spacegirl: Have you ever worked with interns?

Dean: Yes, they helped design NanoSail and have provided help with FeatherSail. I'll probably have two this summer and one in the fall.

CraigNASA: I am going to middle school next year. Are there any programs in the summer for that grade level?

Dean: Not at NASA, but I know of a middle-schooler who designed and built his own cubesat -- you could do that, too!

aggelos: Can a physicist work for NASA?

Dean: Yes, they can. Gravity Probe B is a good example.

Hyper: Will we see ''hybrids'' spaceships using both sails and propulsors in the future, much like in the idea of boats using both sails and engines ?

Dean: That's the most likely scenario, but the technology is in its infancy, so it will be many years.

Sabine1: What was the transmission power of the packet radio beacon in Watt?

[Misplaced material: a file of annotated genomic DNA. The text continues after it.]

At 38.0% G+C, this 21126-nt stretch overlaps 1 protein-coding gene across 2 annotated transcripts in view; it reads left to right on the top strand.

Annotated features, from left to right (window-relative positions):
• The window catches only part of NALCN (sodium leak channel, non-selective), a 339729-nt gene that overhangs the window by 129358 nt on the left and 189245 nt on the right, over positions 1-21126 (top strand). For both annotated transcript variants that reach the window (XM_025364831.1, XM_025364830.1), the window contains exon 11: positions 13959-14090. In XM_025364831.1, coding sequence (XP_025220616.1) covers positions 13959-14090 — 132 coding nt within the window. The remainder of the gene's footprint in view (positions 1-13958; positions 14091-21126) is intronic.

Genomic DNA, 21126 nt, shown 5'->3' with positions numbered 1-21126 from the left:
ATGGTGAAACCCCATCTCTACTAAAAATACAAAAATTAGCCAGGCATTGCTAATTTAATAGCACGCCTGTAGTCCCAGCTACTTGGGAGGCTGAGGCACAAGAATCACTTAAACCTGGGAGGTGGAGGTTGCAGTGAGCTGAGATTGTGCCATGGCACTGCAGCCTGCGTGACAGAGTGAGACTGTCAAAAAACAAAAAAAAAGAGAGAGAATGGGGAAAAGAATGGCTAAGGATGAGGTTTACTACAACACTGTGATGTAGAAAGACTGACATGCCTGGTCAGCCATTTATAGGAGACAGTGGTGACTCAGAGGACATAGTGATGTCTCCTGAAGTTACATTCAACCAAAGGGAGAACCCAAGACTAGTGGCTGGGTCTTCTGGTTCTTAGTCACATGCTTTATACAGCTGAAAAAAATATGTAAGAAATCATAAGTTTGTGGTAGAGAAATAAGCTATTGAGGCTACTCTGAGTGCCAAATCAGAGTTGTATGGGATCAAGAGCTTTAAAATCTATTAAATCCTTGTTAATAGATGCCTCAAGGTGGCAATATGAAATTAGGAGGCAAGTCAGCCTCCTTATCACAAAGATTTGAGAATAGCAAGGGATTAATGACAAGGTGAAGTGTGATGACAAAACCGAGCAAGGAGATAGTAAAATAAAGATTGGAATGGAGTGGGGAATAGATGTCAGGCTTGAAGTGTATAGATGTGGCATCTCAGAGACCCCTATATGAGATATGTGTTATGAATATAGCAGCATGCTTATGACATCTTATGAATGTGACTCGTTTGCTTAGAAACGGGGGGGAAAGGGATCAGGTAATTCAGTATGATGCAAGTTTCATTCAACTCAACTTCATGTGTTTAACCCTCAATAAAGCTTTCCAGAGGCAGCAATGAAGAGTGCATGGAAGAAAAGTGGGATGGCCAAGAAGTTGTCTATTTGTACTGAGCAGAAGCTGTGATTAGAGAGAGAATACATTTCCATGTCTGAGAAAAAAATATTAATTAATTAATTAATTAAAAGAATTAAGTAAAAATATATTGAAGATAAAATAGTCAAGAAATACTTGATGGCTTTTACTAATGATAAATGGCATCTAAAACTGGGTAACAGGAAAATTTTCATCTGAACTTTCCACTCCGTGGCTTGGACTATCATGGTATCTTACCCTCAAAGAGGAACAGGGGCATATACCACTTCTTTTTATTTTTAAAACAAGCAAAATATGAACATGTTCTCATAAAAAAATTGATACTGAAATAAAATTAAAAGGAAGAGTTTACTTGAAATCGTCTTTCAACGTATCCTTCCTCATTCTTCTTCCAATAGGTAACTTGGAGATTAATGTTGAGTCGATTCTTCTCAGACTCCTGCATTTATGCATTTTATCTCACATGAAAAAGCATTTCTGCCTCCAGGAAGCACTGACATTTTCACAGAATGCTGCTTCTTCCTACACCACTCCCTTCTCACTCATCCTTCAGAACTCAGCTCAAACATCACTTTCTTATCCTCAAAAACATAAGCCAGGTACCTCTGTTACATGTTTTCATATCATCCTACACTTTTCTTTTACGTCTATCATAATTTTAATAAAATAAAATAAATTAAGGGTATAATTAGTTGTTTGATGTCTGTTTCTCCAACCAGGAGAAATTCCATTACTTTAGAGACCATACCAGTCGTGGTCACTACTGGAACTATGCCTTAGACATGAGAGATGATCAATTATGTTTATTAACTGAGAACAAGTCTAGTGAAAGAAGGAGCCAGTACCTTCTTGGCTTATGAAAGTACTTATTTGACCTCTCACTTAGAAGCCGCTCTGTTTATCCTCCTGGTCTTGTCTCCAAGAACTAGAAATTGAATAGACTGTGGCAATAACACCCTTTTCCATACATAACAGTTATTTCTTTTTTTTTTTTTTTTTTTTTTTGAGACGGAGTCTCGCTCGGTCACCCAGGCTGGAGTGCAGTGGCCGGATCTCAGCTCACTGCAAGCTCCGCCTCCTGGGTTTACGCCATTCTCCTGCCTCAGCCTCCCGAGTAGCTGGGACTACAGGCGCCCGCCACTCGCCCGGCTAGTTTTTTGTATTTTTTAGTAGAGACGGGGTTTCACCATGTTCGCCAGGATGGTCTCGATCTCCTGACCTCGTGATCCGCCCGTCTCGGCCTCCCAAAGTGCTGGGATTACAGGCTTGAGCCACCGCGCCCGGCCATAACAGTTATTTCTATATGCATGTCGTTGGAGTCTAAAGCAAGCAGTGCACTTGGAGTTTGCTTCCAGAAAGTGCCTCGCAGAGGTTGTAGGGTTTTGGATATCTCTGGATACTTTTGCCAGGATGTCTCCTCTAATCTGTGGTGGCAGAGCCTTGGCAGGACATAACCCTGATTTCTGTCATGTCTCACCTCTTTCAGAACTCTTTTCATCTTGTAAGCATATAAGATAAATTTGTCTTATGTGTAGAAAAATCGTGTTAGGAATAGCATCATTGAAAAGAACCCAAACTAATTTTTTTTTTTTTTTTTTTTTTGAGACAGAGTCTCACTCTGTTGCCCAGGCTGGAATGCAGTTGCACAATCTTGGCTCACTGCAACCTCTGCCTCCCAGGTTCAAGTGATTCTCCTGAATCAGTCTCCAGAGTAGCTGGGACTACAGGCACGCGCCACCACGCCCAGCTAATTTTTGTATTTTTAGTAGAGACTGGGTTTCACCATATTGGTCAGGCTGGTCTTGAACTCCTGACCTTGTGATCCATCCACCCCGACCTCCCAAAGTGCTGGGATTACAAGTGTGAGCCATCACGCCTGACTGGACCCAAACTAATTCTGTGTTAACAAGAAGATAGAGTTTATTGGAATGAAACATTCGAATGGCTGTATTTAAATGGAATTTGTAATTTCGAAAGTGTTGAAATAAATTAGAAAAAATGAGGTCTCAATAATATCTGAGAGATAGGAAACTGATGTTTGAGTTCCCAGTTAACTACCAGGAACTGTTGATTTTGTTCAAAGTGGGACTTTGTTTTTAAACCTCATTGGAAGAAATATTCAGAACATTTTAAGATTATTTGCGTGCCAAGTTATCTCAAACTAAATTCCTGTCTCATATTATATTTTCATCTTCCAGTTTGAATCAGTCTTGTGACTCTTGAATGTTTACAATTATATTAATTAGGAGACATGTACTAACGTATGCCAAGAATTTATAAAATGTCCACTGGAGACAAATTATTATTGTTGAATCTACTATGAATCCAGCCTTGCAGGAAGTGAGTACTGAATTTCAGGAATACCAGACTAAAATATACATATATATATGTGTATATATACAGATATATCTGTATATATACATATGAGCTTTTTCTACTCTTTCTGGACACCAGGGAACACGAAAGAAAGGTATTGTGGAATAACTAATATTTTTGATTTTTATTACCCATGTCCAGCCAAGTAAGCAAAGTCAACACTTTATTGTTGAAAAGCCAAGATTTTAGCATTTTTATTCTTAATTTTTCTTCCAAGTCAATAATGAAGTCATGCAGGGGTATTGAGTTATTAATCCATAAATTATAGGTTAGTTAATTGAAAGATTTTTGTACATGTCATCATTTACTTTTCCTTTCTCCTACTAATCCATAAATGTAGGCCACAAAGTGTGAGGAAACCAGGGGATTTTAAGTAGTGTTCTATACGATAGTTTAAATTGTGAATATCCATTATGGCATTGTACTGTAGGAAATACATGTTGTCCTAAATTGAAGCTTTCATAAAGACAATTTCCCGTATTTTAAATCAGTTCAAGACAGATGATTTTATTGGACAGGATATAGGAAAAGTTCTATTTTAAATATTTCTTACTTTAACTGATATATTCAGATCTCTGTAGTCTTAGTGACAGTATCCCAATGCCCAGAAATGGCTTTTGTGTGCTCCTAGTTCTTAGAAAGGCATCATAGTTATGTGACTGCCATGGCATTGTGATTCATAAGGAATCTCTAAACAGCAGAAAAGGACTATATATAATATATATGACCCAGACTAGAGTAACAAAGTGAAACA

Dean: Very low -- not sure, about half a watt or less.

quod_erat: Does NASA work together with The Planetary Society on solar sail development?

Dean: Not at the moment.

CraigNASA: How long have NASA been working on this?

Dean: Solar sails -- since early 70's with Lou Friedman who went on to the Planetary Society. In 2006 or so, NASA had a new millineum program, and NanoSail-D was a result.

Hyper: What's the surface:mass ratio for spacesails ? I mean, the surface it requires for, let's say, 1kg.

Dean: If you want to go very fast, the solar sail should be roughly 10 grams per square meter.

spacegirl: Would nanosails be reasonable for human spaceflight or would they be too slow?

Dean: Too slow right now.

CraigNASA: Do you work in any other feilds in NASA?

Dean: Electronics development -- I've worked in microgravity isolation research. Whatever they ask me to do, I do. :)

chetman1020: Which would be the fastest: a sail, an ion engine, a nuclear engine, or a conventional fuel engine?

Dean: Depends on how much fuel you have! And how much mass you want to propel.

Hyper: Are there openings in the chemistry field of study in Nasa ? Is there a chance of a Canadian being ''chosen'' ?

Dean: We'll get you a URL on that. But yes, we have chemistry at NASA -- how about looking into CSA?

CraigNASA: Can you give us a link to see news on the sattelite?